Legal Aspects of Weather Modification

by Palmer King,

Serial Information: Journal of the Irrigation and Drainage Division, 1969, Vol. 95, Issue 3, Pg. 403-408

Document Type: Journal Paper


Weather modification activities produce some interesting legal problems. The problems can be divided into three areas: liability, asserting ownership to increased runoff, and the role of Government. The claimant has thus far been unable to prove that whatever damages he may have suffered resulted from anything the weather modifier did. However, liability is an ever-present threat to the weather modifier. Existing laws give the additional water to whoever expends his time and means to create the increased runoff. The problem is establishing with reasonable certainty the amount of increased water supply attributable to the modifier's efforts. The Federal Government has broad authority under the Commerce Clause of the Constitution to legislate with regard to weather modification. Due to the unique nature of the weather modification science, existing legal analogies generally appear deficient in one way or another.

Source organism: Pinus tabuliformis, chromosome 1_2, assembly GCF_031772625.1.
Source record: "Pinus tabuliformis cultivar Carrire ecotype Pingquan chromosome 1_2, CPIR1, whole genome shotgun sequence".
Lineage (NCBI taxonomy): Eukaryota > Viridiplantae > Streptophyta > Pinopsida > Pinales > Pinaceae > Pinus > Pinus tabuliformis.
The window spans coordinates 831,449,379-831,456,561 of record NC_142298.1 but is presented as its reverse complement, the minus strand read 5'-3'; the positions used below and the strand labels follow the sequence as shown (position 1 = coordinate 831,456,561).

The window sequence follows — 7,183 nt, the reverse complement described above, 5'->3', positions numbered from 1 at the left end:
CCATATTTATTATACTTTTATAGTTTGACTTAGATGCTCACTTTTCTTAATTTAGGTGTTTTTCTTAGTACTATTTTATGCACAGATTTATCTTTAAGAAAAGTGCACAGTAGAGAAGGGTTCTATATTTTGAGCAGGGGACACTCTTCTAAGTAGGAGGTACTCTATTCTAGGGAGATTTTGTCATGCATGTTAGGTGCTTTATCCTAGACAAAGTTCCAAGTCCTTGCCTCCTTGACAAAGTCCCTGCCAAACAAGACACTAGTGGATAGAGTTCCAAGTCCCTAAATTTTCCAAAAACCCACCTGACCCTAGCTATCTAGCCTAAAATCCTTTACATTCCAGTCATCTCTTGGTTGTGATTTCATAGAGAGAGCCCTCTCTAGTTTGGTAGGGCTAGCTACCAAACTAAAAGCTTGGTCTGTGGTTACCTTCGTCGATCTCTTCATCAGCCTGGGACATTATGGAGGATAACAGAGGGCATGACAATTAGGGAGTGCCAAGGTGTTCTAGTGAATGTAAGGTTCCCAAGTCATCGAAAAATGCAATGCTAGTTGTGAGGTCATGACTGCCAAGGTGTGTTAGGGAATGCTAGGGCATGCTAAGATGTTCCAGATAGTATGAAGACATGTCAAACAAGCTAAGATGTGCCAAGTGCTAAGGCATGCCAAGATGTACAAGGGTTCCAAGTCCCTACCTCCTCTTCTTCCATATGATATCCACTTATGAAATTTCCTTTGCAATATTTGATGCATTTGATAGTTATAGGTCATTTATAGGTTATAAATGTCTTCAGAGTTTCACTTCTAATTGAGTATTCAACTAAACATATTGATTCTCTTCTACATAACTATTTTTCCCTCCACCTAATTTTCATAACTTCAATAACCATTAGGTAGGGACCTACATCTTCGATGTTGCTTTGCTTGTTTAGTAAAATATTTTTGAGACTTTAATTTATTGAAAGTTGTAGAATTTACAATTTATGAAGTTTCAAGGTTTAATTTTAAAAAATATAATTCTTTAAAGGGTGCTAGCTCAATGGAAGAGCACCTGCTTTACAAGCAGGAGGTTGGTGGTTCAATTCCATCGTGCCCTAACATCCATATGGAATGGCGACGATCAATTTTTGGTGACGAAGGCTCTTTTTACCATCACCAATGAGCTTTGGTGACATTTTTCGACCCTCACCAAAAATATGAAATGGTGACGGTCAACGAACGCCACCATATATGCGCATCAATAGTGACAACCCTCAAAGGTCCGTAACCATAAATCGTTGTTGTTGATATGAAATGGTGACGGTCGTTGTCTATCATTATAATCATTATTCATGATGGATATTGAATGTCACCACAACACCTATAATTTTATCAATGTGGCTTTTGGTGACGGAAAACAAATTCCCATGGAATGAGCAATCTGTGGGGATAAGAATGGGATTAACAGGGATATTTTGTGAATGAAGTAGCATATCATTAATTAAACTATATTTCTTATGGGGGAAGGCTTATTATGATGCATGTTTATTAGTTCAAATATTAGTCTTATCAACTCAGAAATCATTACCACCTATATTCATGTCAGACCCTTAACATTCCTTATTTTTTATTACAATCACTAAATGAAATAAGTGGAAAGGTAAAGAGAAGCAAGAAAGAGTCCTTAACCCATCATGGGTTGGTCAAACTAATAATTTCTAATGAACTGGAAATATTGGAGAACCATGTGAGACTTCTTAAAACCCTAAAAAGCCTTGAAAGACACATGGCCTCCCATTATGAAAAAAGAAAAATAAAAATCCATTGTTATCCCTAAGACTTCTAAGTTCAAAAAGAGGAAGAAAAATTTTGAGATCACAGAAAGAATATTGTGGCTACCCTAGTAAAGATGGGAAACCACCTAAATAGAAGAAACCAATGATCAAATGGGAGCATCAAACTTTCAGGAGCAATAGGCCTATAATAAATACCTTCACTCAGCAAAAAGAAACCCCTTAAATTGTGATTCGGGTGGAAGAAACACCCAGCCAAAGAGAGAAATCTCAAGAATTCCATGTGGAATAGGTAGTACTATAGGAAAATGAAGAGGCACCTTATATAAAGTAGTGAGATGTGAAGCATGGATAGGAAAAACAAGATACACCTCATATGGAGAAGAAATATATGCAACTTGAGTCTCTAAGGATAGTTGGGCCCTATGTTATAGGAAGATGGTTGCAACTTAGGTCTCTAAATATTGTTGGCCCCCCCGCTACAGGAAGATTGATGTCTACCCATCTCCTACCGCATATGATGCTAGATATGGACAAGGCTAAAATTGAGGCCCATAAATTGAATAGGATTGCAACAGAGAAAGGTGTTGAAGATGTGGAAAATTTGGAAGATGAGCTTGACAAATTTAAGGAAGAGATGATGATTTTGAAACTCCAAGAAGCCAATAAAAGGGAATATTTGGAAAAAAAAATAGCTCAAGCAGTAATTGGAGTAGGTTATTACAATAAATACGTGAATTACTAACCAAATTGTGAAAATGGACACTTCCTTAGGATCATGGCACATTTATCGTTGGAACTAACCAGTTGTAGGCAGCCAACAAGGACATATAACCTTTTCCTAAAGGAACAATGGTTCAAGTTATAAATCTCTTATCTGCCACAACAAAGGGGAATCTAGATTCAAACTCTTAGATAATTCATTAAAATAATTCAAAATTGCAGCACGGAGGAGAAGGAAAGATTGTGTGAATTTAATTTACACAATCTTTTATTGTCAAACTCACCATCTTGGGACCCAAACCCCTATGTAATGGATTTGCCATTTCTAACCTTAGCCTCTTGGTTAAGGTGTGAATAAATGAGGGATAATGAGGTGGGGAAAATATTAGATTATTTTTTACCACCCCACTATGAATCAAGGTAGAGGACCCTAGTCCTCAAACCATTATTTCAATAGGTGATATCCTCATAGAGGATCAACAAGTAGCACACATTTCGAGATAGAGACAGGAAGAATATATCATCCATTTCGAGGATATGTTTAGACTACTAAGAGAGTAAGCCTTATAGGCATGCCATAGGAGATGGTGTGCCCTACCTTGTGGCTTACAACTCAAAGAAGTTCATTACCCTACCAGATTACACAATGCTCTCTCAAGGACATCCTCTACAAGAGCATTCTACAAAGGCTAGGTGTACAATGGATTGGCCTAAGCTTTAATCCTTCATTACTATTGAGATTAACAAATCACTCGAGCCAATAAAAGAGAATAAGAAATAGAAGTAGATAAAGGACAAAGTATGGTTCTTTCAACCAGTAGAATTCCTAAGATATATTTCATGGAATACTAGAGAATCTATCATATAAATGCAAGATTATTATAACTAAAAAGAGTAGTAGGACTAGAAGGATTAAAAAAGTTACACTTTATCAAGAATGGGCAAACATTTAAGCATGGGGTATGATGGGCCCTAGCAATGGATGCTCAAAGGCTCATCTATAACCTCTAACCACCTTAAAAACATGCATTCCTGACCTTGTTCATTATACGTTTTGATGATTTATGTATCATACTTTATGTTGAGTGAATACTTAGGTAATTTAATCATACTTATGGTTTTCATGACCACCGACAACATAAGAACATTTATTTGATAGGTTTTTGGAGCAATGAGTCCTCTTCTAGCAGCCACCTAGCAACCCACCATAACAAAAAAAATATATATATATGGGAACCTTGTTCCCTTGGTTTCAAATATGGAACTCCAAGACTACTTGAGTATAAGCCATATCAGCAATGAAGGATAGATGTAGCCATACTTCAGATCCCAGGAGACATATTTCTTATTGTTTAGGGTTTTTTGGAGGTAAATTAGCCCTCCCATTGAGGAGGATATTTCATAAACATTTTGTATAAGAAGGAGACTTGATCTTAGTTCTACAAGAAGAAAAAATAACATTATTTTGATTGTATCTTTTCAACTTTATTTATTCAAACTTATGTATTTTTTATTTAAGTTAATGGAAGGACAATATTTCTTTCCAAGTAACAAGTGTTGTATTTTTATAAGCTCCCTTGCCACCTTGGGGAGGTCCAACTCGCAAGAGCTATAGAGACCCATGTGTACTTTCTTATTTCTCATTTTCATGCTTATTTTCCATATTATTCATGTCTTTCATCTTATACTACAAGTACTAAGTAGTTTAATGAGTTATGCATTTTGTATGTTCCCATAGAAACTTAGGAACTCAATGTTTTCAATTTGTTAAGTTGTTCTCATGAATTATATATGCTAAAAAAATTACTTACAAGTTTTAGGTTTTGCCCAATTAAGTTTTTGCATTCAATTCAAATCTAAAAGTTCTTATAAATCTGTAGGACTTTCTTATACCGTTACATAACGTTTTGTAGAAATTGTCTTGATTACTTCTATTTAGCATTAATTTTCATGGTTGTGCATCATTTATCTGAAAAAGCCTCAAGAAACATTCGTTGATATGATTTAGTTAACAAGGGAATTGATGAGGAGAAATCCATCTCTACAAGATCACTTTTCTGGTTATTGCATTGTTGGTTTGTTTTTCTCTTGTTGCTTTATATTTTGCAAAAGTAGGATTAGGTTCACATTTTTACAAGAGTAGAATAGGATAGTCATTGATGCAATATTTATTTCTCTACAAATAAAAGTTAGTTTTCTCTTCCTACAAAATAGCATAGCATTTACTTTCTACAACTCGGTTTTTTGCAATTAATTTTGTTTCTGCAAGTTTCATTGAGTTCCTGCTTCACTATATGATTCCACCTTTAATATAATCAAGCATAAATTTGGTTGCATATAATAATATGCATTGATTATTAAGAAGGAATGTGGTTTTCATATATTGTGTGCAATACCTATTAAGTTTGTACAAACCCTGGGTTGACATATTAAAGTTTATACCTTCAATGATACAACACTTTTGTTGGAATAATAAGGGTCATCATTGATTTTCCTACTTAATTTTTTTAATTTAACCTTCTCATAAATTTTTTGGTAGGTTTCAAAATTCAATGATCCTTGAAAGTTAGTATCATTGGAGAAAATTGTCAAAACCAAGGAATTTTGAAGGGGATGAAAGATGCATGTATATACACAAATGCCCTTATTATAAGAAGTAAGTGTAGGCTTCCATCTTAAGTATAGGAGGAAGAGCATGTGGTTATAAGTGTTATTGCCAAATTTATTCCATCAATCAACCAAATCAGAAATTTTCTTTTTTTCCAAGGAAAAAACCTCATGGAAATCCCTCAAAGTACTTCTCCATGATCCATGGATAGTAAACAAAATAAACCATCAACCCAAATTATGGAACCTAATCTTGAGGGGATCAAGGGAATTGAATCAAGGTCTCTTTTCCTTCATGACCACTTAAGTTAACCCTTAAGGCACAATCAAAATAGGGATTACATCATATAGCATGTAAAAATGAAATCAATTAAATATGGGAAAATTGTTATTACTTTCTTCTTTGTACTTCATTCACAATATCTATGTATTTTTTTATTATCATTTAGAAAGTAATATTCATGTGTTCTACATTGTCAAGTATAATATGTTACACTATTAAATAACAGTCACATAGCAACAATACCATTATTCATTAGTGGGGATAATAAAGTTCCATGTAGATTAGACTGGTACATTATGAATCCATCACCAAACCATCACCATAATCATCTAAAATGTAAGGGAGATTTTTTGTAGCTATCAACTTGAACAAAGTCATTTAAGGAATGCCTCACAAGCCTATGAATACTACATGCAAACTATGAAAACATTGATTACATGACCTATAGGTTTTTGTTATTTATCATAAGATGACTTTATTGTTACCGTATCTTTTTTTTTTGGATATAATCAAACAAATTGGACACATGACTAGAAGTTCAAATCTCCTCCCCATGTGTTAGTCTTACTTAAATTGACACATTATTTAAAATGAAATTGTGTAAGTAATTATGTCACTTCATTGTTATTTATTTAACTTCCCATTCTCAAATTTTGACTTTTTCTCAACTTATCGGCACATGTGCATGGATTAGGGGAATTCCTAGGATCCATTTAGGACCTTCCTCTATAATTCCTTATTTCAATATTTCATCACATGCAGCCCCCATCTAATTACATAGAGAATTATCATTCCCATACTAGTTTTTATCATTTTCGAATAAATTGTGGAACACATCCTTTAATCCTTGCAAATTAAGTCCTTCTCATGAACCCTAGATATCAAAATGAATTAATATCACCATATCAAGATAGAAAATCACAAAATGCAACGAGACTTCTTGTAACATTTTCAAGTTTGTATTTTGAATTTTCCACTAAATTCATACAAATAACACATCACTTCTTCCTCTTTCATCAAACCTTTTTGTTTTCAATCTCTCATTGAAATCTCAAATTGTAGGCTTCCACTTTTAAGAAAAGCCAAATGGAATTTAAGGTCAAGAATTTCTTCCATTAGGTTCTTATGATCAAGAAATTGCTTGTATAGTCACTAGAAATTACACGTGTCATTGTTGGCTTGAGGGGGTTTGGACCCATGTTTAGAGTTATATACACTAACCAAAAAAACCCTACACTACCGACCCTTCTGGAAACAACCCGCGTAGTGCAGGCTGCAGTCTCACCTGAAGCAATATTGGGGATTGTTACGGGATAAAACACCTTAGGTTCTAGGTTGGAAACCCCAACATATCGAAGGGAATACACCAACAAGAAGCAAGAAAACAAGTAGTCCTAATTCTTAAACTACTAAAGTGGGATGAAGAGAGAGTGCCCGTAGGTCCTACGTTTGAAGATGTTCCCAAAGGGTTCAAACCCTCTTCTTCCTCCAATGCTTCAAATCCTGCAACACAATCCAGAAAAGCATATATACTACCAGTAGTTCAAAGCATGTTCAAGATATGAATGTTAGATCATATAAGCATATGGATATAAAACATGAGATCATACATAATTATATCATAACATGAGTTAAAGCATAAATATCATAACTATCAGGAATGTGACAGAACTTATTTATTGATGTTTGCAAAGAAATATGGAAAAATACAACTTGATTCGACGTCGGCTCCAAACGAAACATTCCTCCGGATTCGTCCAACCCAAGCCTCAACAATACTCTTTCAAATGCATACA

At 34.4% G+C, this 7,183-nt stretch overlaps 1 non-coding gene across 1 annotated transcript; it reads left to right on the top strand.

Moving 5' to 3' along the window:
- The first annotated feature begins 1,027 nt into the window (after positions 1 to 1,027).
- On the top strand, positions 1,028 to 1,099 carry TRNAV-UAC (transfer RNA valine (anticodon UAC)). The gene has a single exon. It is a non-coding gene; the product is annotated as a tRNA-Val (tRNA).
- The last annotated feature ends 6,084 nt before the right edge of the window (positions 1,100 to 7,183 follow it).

Subject Headings: Legal affairs | Liability | Runoff | Federal government | Government | Water policy | Water supply | Legislation

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